Finding Inflation in a Few Words

I am no economist, but sometimes I feel I have to try to understand the murky world of this monetary discipline in order to figure out what's next for my grocery budget.  On Wednesday the chairman of the Federal Reserve, Ben Bernanke, will hold a news conference and the world will be hanging on every word.  Bernanke and his group of financial wizards have the power to raise or lower the basic interest rates banks pay to borrow money.  What he does affects the cost of money and that affects nearly everything else.

 One of the reasons Bernanke might consider raising interest rates is if he thinks there is inflation.  Inflation means prices are going up.  So, it's pretty clear we have inflation because the price of gasoline is skyrocketing and so has the price of food.  In fact, the CEO of Kroger Grocery Stores says he expects an even sharper increase in food prices in the next six months.  Food prices, overall, have already jumped nearly 2 percent.  We are seeing it at the supermarkets, but we are also noticing price hikes at restaurants and fast-food stores, too.  With wages going down and prices going up, people are finding it difficult enough to make ends meet.  So, inflation is here and the Fed has to act, right?  Maybe, not.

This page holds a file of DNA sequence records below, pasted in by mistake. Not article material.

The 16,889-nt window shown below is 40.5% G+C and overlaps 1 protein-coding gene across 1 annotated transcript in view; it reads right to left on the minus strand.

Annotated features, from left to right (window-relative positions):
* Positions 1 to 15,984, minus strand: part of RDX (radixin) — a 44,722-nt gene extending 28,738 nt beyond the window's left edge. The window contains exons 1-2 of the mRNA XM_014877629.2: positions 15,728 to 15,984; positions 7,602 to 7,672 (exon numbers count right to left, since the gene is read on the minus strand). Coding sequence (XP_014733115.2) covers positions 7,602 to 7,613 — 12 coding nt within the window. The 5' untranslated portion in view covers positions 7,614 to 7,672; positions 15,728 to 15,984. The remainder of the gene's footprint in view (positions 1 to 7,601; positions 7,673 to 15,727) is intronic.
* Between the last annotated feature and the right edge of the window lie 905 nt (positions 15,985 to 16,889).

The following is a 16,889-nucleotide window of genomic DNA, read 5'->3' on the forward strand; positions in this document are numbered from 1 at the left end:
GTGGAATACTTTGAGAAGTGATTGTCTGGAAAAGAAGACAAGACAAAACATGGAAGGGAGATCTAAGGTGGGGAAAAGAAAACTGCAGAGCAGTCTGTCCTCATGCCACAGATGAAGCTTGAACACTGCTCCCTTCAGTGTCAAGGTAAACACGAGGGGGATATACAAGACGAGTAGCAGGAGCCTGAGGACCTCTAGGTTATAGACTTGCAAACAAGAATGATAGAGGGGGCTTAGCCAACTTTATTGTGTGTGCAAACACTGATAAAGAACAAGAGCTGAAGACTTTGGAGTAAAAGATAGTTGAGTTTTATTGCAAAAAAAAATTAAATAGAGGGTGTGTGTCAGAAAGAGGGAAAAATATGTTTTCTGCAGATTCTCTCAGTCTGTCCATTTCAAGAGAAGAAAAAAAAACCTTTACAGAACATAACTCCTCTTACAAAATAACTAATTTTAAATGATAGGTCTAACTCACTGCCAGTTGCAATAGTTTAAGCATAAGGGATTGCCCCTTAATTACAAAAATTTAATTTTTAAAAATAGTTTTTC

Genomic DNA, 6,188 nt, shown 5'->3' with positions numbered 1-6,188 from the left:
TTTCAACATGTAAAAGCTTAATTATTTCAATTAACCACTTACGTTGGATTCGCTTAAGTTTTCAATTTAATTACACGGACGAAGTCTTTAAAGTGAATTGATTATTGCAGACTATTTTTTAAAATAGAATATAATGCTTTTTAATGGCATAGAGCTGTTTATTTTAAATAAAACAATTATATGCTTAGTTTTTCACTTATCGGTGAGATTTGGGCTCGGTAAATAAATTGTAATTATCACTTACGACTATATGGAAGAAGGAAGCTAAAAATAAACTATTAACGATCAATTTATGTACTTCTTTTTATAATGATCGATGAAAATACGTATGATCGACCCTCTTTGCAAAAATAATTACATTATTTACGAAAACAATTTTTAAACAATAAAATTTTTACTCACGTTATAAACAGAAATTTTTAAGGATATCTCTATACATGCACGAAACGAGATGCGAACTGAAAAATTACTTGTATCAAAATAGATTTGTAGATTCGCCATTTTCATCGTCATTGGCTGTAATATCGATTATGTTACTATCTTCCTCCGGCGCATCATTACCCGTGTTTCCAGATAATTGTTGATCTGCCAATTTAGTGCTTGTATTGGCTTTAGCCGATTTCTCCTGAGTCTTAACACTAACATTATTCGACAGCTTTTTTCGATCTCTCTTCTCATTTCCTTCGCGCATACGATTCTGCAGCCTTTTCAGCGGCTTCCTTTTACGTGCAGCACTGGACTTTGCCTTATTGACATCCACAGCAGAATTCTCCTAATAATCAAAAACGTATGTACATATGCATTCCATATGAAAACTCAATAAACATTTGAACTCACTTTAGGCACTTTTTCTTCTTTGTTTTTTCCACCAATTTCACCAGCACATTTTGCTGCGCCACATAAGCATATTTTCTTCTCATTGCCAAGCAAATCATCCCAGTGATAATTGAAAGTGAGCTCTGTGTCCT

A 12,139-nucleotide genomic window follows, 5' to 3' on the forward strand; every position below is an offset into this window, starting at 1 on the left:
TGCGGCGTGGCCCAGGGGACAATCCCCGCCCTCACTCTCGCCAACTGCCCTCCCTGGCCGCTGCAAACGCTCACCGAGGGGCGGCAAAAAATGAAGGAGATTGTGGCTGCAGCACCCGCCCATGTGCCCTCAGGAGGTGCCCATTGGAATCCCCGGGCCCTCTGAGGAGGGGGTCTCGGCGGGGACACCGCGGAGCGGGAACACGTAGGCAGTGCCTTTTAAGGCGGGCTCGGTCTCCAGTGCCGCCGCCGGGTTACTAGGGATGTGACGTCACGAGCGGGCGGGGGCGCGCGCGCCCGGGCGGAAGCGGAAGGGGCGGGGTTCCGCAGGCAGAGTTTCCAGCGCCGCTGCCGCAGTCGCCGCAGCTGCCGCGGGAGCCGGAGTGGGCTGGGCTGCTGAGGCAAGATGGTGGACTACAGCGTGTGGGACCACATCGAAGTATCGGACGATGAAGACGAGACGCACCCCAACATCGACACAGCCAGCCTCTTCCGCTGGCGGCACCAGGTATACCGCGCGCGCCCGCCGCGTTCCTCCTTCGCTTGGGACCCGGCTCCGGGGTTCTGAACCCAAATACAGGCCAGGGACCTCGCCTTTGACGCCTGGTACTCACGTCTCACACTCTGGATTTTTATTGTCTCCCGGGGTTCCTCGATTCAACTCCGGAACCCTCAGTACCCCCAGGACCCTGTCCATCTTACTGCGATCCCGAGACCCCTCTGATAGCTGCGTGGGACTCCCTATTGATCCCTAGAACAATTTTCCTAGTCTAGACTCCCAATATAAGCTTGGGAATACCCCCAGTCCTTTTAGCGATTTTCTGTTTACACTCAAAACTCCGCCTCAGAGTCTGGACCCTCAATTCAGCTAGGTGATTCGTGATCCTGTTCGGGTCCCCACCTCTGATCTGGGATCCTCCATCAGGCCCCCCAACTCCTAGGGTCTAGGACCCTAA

When you watch Bernanke at his press conference on Wednesday, listen for the word inflation.  If it is preceded by the word “core”, then don't expect any relief.  Core inflation is the rising prices of bigger ticket things like appliances, TV set, cars, commercial air conditioners.  The way to get those things sold would be to keep interest rates low.  Republicans are now arguing that the economy is so tight right now that the Federal Reserve must change the way it calculates inflation and include things like food and gasoline.  So that's what we need to watch for.

 If Bernanke sticks to the old formula using “core” inflation and refuses to face the pain most Americans are feeling at the check out counter and the gasoline pumps, then he will not raise basic interest rates.   If he begins to see that the old formula may not be the right one for this economic crisis and he recognizes rising inflation, then he will hint that interest rates might jump.  If that happens the markets will react and the banks will jitter, and Republicans say, the economy will start to break out of its' cocoon. Democrats are staying quiet.  They don't want to be branded with the scarlet letter of inflation.  For them the status quo is the politically correct thing to do.

 Of course, this is all too simple.  One news conference or one change in policy will not fix the current economic crisis, but as we watch what Ben Bernanke says lets be aware that his words mean a lot.  They could affect what you pay for milk at the grocery store in the next six months. 

Categories: Becker’s Digital Notebook